Of course, converting to a long-energy, cold-weather diet is only the foundation of keeping warm. Next comes clothing.

Dress in layers. Two lighter garments that trap air between them hold in more warmth than a single thick one. The two garments also have another advantage: When you get too warm, you can take one of them off.

Start the layering with long underwear. The new polypropylene fabrics are excellent, wicking moisture away from the body yet holding in the heat.

Warning: Cheap “winter” underwear made of cotton is an absolute no-no, no matter how fancy the weave. And wool both is uncomfortable and doesn’t release body moisture as well as polypro fabrics do.

On particularly icy days, some skiers wear light silk underwear next to the skin and the long johns on top of them.

Slip on only top-quality ski socks. These may be made from anything from wool to polypro fabrics, though I recommend the latter. They should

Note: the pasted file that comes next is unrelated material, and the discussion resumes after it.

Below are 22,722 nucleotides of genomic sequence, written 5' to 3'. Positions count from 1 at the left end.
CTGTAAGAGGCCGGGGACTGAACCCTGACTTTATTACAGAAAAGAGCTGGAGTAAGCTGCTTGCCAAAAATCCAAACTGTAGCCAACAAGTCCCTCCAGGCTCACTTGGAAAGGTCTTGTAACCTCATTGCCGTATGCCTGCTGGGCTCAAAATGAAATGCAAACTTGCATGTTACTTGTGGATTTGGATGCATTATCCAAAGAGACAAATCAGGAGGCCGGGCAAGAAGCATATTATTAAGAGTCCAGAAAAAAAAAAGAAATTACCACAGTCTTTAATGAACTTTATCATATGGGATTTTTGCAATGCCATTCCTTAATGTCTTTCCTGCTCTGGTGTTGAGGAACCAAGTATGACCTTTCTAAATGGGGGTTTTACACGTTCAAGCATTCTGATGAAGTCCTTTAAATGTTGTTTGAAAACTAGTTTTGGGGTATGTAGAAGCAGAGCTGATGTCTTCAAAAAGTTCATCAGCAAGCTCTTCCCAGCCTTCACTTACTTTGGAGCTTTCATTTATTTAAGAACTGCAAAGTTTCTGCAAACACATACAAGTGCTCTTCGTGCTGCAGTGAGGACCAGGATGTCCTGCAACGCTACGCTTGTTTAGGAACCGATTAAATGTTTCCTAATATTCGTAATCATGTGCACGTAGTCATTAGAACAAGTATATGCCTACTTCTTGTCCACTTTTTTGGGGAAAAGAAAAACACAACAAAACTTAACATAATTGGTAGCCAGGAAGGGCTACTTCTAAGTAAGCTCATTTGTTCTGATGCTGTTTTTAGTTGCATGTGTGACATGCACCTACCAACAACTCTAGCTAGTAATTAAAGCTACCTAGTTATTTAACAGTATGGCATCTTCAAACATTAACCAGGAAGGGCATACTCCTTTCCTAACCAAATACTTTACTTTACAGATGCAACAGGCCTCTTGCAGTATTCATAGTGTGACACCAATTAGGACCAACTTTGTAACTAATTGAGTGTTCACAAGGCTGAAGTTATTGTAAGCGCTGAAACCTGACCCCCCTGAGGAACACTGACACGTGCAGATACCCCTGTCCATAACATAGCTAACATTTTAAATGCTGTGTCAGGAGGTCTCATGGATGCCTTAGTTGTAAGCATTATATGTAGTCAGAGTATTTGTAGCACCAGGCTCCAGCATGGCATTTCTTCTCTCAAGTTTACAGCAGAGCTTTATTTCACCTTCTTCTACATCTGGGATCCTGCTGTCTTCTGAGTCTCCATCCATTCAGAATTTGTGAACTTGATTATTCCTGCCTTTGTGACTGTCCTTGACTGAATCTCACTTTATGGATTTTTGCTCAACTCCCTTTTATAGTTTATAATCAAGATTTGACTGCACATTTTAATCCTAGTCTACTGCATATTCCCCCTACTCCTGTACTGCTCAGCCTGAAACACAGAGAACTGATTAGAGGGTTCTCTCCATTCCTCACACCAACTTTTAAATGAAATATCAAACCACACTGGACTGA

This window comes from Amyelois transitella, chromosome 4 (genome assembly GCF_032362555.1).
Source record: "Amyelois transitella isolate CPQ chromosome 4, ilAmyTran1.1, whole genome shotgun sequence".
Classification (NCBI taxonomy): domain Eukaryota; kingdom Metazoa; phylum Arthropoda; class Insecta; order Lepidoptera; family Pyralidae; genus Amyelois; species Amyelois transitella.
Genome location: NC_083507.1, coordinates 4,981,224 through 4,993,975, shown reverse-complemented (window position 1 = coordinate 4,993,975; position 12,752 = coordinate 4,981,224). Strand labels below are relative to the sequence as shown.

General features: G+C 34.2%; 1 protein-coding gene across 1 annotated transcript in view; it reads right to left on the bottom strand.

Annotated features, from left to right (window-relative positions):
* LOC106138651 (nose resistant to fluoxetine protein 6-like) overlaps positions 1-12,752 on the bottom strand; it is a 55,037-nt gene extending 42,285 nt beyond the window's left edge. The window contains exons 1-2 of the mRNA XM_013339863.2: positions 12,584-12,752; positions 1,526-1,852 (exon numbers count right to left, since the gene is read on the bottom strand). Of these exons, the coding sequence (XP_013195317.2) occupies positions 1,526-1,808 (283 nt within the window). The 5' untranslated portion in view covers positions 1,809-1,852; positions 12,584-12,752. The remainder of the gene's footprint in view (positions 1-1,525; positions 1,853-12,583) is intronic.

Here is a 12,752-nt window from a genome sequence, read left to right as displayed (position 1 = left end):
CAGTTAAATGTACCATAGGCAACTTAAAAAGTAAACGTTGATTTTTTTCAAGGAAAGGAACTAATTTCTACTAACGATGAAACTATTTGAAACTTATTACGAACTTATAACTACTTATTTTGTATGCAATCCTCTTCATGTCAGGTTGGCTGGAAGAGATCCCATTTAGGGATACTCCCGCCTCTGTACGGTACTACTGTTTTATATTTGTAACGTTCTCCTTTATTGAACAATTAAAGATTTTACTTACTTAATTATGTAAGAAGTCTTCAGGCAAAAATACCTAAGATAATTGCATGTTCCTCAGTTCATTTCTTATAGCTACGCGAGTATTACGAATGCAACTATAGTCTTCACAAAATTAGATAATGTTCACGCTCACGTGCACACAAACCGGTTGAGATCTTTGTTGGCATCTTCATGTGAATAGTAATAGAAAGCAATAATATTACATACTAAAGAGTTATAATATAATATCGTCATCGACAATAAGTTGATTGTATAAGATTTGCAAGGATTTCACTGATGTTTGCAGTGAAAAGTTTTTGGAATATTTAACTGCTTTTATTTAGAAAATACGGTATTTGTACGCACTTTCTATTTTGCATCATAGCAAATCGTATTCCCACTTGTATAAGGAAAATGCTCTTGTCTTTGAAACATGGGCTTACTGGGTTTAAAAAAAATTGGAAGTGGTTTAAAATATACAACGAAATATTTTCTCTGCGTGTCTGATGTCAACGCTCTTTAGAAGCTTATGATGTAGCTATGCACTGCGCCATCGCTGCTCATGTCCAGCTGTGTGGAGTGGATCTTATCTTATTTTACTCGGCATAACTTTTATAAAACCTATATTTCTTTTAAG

be moderately snug, but never, never tight. Tight socks restrict the flow of blood to the feet, thus compounding the problem of frozen tootsies inside heavy ski boots. If you have a problem with sweaty feet, it may help keep them dry to rub them with an antiperspirant before putting on your socks in the morning.

Many skiers forget that the inner ski-boot lining may become damp. Every night place your boots in a warm place to facilitate drying, or - if snow got inside the boot - loosen or remove the liner and let it dry out.

It helps feet keep warm if tight boots are popped loose on the ride to the summit.

Hint: On a particularly cold day, when you head into the base lodge slip into a bathroom that has an electric hand and face drier. Remote your frozen boots and heat them under the drier.

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